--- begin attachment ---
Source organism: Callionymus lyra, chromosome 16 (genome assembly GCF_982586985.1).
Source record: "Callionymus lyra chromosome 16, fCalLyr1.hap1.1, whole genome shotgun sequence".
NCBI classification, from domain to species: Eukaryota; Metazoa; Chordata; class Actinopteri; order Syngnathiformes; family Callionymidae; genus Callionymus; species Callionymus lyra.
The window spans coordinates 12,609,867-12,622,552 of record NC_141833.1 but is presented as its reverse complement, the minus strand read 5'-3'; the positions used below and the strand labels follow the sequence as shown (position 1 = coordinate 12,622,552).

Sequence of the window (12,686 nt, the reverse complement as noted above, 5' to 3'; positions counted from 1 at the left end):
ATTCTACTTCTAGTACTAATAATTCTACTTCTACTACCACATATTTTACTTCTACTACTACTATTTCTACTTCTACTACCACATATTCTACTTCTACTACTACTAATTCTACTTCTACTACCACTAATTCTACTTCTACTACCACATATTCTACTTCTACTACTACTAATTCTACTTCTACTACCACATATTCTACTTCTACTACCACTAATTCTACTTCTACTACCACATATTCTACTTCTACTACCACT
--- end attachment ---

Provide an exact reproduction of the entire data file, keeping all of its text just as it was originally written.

Source organism: Callionymus lyra, chromosome 16 (genome assembly GCF_982586985.1).
Source record: "Callionymus lyra chromosome 16, fCalLyr1.hap1.1, whole genome shotgun sequence".
NCBI classification, from domain to species: Eukaryota; Metazoa; Chordata; class Actinopteri; order Syngnathiformes; family Callionymidae; genus Callionymus; species Callionymus lyra.
The window spans coordinates 12,609,867-12,622,552 of record NC_141833.1 but is presented as its reverse complement, the minus strand read 5'-3'; the positions used below and the strand labels follow the sequence as shown (position 1 = coordinate 12,622,552).

Sequence of the window (12,686 nt, the reverse complement as noted above, 5' to 3'; positions counted from 1 at the left end):
ATTCTACTTCTAGTACTAATAATTCTACTTCTACTACCACATATTTTACTTCTACTACTACTATTTCTACTTCTACTACCACATATTCTACTTCTACTACTACTAATTCTACTTCTACTACCACTAATTCTACTTCTACTACCACATATTCTACTTCTACTACTACTAATTCTACTTCTACTACCACATATTCTACTTCTACTACCACTAATTCTACTTCTACTACCACATATTCTACTTCTACTACCACT